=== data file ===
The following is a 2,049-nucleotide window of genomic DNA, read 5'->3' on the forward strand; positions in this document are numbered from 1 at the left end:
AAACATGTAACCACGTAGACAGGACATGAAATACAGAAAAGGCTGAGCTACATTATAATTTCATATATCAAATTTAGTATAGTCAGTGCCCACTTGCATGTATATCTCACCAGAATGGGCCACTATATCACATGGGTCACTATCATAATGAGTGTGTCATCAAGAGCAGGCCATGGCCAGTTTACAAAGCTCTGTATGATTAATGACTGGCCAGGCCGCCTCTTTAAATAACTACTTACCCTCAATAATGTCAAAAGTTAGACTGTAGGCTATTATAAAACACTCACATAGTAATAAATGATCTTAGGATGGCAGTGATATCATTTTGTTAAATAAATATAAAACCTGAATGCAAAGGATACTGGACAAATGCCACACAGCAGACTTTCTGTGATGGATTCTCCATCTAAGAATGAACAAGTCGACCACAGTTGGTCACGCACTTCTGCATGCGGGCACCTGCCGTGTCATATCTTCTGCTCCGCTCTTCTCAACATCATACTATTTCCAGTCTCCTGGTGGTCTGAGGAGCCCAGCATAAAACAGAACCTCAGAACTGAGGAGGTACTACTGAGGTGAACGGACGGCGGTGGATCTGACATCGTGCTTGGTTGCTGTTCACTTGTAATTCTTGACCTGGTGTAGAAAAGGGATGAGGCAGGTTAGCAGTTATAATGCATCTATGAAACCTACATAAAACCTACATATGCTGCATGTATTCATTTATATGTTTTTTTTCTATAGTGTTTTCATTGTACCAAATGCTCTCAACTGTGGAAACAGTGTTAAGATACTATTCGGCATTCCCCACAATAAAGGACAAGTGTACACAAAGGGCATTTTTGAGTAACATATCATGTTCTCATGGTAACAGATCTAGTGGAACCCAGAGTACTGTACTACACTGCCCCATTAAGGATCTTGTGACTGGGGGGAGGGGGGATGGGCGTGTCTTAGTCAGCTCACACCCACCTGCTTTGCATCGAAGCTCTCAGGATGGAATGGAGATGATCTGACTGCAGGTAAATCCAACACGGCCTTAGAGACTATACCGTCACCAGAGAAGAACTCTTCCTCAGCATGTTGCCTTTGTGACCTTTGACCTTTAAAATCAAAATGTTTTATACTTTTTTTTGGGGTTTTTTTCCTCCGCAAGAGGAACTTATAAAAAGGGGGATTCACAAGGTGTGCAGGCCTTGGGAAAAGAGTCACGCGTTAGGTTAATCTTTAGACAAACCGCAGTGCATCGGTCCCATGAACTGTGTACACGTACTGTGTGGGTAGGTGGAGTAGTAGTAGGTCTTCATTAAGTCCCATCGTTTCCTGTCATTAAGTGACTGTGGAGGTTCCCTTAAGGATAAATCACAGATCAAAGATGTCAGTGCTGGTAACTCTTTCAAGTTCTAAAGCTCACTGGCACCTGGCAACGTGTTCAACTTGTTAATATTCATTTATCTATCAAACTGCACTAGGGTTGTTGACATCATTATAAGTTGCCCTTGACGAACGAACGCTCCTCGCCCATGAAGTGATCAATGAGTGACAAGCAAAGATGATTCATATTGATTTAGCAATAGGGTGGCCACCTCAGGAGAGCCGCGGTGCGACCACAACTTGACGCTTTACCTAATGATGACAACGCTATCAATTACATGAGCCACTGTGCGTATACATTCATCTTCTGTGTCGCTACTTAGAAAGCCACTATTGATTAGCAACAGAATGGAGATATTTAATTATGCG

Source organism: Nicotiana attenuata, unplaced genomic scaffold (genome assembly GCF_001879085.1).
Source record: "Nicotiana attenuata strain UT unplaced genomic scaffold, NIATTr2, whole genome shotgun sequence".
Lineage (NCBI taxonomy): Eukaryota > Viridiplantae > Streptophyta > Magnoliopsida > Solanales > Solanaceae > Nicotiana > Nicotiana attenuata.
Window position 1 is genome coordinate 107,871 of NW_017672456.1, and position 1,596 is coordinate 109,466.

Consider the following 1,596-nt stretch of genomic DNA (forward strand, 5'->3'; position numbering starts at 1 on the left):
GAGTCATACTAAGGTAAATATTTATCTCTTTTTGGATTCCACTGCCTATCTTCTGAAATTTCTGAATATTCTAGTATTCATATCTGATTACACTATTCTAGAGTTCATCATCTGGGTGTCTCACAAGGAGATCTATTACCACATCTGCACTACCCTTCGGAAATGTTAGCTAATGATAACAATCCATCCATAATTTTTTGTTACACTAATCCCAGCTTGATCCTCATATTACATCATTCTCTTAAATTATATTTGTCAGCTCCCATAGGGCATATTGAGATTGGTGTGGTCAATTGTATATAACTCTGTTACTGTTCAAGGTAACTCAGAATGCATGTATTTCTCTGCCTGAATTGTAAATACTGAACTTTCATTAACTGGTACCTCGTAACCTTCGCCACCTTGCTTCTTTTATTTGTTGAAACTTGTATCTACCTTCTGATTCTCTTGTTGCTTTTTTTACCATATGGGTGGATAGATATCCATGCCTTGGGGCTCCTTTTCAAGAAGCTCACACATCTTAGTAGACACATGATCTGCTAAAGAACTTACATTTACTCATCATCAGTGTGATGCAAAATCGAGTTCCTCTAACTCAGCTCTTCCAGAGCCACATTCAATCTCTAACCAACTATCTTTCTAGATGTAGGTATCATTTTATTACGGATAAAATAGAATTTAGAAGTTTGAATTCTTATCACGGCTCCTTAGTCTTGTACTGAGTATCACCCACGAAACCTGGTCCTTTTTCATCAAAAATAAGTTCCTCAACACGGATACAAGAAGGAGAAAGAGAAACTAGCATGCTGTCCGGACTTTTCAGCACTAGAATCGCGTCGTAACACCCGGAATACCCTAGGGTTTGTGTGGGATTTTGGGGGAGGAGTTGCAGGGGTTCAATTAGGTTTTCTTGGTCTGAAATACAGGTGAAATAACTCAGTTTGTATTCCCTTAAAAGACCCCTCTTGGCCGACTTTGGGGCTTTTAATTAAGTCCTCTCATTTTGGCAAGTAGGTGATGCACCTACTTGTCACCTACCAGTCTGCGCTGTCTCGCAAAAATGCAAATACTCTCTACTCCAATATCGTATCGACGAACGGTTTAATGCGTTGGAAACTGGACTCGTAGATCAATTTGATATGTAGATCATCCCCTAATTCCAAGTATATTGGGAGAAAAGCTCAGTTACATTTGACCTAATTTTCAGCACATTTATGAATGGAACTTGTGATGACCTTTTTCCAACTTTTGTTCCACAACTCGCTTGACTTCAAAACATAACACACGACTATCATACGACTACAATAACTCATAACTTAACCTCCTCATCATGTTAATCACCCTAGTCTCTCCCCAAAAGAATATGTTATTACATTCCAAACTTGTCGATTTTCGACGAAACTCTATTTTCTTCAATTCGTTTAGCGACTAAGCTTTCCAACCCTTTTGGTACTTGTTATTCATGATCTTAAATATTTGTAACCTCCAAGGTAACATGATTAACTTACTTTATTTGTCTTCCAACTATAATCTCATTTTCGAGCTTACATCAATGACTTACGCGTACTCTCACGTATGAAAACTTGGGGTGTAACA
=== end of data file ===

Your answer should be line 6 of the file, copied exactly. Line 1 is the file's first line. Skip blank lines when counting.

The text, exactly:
Window position 1 is genome coordinate 107,871 of NW_017672456.1, and position 1,596 is coordinate 109,466.